Trademark infringement is a violation of the exclusive rights attaching to a registered trademark without the authorization of the trademark owner or licensee. Infringement may occur when the infringer, uses a trademark which is identical or confusingly similar to a registered trademark owned by another person, in relation to products or services which are identical or similar to the products or services which the registration covers. The owner of such registered trademark may commence legal proceedings against the infringer.

Passing Off

Passing off occurs in the case of unregistered Brand Names. Here, the owner or to say Brand holder has the preferred right over the Brand owing to long and continuous use though the Brand being unregistered (under the Trademark Act), an action of Infringement cannot be initiated. A Passing Off action can be brought in by the original owner or user of a Brand against another person, who in the course of trade, misrepresents to its prospective or ultimate customers about its goods or services in a manner so as to show that they are connected to the goods or services of the original owner and this is done in a calculated fashion to injure the business or goodwill of the original owner or to earn benefit at the cost of the original owner. It is also important that actual deception and actual damage has to be proved for any relief of passing off. It has been settled in catena of authorities that essential characteristics of a passing off action are as follows:

  • Misrepresentation
  • Made by a person in the course of Trade Mark
  • To prospective customers of his or ultimate consumers of goods or services supplied by him
  • Which is calculated to injure the business or goodwill of another trade
  • Which causes actual damage to a business or goodwill of the trade by whom, the action is brought or we'll probably do so.


One of the most important practical benefit given under Section 134 of the Trade Marks Act, 1999 is that a suit for infringement can also be instituted before a District Court / High Court (enjoying Ordinary Original Civil jurisdiction such as High Court of New Delhi, Mumbai, Kolkata or Chennai), within the local limits of whose jurisdiction, at the time of the institution of the suit, the person instituting the suit, actually and voluntarily resides or carries on business or personally work for gain. The person includes the registered proprietor and the registered user. On the other hand the suit for passing off can only be instituted before a District Court, within the local limits of whose jurisdiction The Defendant is residing, working for gain or carrying on its business; or the cause of action has arisen.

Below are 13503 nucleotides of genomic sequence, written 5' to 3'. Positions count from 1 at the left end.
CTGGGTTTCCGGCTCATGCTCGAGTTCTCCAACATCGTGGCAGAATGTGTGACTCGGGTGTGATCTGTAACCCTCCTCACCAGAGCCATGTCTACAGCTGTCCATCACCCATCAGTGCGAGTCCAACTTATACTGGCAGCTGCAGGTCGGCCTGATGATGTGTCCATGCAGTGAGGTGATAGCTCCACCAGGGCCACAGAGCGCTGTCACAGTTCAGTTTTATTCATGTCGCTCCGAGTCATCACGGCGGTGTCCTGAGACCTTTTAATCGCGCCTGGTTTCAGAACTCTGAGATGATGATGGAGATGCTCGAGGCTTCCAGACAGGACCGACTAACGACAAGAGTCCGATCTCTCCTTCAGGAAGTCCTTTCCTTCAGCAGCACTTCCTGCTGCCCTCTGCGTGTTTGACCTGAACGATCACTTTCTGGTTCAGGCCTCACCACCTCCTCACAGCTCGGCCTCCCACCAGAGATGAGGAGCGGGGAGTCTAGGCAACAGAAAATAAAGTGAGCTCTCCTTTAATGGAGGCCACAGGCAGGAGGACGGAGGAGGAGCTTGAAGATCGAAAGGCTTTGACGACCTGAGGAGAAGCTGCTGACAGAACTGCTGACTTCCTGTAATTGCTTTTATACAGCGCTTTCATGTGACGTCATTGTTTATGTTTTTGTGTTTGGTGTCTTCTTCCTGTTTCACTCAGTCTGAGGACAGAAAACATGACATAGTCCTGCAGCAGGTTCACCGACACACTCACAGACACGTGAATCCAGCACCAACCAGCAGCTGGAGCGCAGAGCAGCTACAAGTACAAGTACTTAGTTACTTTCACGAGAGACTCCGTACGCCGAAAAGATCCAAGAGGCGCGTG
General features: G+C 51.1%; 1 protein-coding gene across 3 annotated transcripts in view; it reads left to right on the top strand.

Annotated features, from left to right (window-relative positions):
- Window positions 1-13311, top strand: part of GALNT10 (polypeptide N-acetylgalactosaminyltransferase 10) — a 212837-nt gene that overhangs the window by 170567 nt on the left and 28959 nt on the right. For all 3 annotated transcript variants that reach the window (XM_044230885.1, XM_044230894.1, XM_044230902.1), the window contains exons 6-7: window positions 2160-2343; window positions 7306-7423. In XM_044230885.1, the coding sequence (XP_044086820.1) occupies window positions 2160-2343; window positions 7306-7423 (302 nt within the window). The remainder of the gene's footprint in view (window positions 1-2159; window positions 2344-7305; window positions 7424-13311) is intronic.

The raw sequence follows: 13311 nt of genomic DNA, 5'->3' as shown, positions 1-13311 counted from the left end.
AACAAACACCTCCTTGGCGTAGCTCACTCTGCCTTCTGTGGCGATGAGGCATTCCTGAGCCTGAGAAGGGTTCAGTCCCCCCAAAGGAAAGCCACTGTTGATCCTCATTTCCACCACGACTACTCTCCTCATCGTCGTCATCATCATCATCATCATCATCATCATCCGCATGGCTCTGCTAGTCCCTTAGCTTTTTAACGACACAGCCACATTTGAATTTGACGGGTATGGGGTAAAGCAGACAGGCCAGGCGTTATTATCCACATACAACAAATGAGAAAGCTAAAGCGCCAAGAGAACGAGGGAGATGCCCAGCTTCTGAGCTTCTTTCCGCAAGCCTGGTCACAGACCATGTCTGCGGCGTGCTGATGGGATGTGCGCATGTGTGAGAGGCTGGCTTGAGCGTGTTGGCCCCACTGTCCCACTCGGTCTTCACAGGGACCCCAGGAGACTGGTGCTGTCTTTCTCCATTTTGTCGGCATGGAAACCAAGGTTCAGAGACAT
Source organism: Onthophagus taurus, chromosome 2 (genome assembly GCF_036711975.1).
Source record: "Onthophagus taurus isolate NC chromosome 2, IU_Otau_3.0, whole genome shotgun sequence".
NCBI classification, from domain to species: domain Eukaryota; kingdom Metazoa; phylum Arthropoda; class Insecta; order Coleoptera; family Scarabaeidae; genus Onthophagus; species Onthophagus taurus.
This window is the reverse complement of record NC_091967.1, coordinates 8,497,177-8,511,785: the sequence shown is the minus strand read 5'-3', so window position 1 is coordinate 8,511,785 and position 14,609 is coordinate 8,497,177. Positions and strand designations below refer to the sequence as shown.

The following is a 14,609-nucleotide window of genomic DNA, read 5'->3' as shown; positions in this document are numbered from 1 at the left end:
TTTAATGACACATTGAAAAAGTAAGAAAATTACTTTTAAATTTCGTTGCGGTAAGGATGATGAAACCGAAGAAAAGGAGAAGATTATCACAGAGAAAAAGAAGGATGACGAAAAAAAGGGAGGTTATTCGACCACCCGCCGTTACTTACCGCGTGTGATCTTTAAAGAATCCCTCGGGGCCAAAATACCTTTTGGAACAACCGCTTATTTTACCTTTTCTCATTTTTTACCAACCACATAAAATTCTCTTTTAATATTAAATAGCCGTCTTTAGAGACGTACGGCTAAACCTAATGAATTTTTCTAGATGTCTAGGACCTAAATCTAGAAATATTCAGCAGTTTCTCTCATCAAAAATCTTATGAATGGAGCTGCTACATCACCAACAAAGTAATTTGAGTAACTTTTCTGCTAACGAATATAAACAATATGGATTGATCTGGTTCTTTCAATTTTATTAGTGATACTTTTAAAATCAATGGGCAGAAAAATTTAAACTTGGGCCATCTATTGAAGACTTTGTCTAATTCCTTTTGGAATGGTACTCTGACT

In case of infringement / passing off trademark, a criminal complaint can also be filed. The Courts can grant injunction and direct the custom authorities to withhold the infringing material / its shipment or prevent its disposal in any other manner, to protect the interest of the owners of intellectual property rights. This legal proposition can be enforced with / without involving the concerned authorities as a party in the suit.

The relief which a court may usually grant in a suit for infringement or passing off includes permanent and interim injunction, damages or account of profits, delivery of the infringing goods for destruction and cost of the legal proceedings. The order of interim injunction may be passed ex parte or after notice. The Interim relief's in the suit may also include order for:

  1. Appointment of a local commissioner, for search, seizure and preservation of infringing goods, account books and preparation of inventory, etc.
  2. Restraining the infringer from disposing of or dealing with the assets in a manner which may adversely affect plaintiff's ability to recover damages, costs or other pecuniary remedies which may be finally awarded to the plaintiff.

The content of this article is intended to provide a general guide to the subject matter. Specialist advice should be sought about your specific circumstances.